1949 J Model Whizzer

Discussion in 'Whizzer Motorized Bicycles' started by kwaskow, May 7, 2013.

  1. kwaskow

    kwaskow New Member

    Having an issue with carburation and need some advice. My 1949 J Model Whizzer starts and runs, but only if I keep it 90% - 95% fully choked. If I back off on the choke, it dies.
    Also, since it is nearly fully choked to keep running the performance is really bad, can't keep up with my neighbor's Whizzer, and could easily beat his prior to this.
    Last edited by a moderator: Dec 15, 2015

  2. WZ507

    WZ507 Member

    If the engine requires nearly full choke to keep running the carburetor is extremely lean, or in other words the carburetor isn't providing any fuel. This could be due to either a vacuum leak or a carb issue. If there is a large vacuum leak (air entering the engine but not passing through the carb), full choke compensates for this condition by adding the maximum amount of fuel to the small amount of air going through the carb.

    What carb do you have - Tillotson ML5B, Carter (N665, N703, N704?), new Mikuni, or what? Is the carb tight on the intake port and is there a good gasket in place?

    The next thing to check is the fuel supply. If you remove the fuel line from the carb and turn on the fuel valve at the tank does gas run freely from the fuel line? If yes, the tank/line are fine. If no, figure out what's clogged or unvented.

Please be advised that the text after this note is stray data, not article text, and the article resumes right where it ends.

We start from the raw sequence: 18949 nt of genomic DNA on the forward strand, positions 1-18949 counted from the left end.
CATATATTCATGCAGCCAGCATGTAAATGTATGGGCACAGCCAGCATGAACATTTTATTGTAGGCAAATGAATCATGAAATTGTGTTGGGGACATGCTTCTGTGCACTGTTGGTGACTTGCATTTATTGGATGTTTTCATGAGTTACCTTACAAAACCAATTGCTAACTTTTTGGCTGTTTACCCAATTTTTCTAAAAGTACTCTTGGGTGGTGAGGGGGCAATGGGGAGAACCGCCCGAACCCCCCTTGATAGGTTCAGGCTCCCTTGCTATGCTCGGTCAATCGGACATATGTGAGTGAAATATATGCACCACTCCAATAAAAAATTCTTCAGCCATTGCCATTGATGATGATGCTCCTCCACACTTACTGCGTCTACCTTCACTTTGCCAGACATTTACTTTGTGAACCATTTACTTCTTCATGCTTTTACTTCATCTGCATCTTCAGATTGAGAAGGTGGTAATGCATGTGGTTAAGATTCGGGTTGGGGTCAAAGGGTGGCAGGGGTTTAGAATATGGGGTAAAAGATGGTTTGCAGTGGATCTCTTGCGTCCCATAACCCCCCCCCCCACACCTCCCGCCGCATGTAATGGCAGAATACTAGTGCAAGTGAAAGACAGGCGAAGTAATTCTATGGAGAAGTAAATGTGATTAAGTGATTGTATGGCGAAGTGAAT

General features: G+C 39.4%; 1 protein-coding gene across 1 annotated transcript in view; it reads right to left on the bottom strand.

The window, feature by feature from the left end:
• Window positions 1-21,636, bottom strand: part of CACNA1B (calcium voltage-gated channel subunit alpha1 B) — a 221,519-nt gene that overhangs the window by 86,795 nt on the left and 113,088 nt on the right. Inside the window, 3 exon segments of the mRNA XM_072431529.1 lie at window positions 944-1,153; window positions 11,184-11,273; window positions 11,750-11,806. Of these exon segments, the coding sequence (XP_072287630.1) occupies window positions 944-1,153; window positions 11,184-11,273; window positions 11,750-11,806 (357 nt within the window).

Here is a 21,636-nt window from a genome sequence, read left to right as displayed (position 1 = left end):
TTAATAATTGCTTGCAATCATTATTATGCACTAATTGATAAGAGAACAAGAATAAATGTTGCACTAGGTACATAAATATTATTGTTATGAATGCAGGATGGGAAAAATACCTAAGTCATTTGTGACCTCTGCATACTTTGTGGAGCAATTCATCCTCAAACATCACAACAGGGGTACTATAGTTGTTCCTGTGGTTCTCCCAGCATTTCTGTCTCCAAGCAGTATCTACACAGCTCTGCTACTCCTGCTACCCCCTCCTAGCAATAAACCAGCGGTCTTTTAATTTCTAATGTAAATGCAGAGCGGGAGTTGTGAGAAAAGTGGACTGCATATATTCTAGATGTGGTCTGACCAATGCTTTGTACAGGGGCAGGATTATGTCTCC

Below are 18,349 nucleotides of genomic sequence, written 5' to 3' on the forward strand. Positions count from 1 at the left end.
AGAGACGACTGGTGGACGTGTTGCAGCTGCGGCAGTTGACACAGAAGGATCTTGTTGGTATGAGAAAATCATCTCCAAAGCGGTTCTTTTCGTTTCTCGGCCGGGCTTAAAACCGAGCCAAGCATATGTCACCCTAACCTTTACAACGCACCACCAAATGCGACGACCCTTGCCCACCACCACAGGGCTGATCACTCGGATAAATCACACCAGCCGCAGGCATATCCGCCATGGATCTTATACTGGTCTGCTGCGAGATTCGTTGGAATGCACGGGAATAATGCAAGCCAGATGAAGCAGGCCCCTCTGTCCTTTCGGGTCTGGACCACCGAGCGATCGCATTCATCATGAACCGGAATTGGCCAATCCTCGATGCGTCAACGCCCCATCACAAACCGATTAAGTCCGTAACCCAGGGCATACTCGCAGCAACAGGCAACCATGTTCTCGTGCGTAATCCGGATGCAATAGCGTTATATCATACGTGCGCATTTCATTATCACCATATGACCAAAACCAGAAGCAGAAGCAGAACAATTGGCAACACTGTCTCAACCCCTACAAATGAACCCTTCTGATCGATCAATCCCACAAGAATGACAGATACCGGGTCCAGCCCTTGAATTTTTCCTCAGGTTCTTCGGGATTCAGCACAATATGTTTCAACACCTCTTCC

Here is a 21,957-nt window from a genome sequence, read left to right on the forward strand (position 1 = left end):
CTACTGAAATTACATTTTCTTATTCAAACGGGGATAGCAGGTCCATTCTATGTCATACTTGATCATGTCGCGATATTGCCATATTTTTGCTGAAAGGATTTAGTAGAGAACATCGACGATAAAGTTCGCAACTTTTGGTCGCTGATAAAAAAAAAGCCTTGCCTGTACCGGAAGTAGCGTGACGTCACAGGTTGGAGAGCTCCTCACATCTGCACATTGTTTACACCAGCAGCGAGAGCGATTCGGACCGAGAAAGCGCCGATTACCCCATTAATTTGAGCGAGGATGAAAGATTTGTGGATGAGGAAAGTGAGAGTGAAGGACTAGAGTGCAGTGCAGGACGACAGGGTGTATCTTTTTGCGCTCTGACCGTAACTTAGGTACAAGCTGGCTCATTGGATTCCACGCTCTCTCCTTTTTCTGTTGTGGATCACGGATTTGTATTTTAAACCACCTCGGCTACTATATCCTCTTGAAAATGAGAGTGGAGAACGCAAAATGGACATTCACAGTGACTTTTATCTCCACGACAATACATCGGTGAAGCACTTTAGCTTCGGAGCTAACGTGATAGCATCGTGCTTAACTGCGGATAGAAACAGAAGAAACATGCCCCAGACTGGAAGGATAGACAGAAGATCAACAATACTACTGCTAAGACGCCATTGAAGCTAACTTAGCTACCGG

Next, see how the fuel flow through the carburetor is, i.e., does gas freely run out of the needle and seat when the float is lowered to the bottom of the carburetor bowl? If yes then fuel supply is fine and it is an internal issue with the carburetor. If no find out what is clogged in the needle/seat area.

    The next thing to set is the float level, but we have to know what carb it is before describing that. If the float level is very low, this can starve an engine for fuel.

    The next thing to investigate is the main jet. If it is clogged or nearly so, it will behave exactly as you describe. If the main jet is adjustable, gently seat the adjusting needle and then remove it entirely. Replace and set to the proper position - generally ~ 1.5 turns open. Start the bike and see if anything has changed. If it still requires choke to run see if it gets better and runs with less choke as you open the high speed adjustment and enrich the mixture. If things are moving in the right direction dissemble the carb and clean the high speed circuit thoroughly and this should solve the problem.
    Johnnie Walker likes this.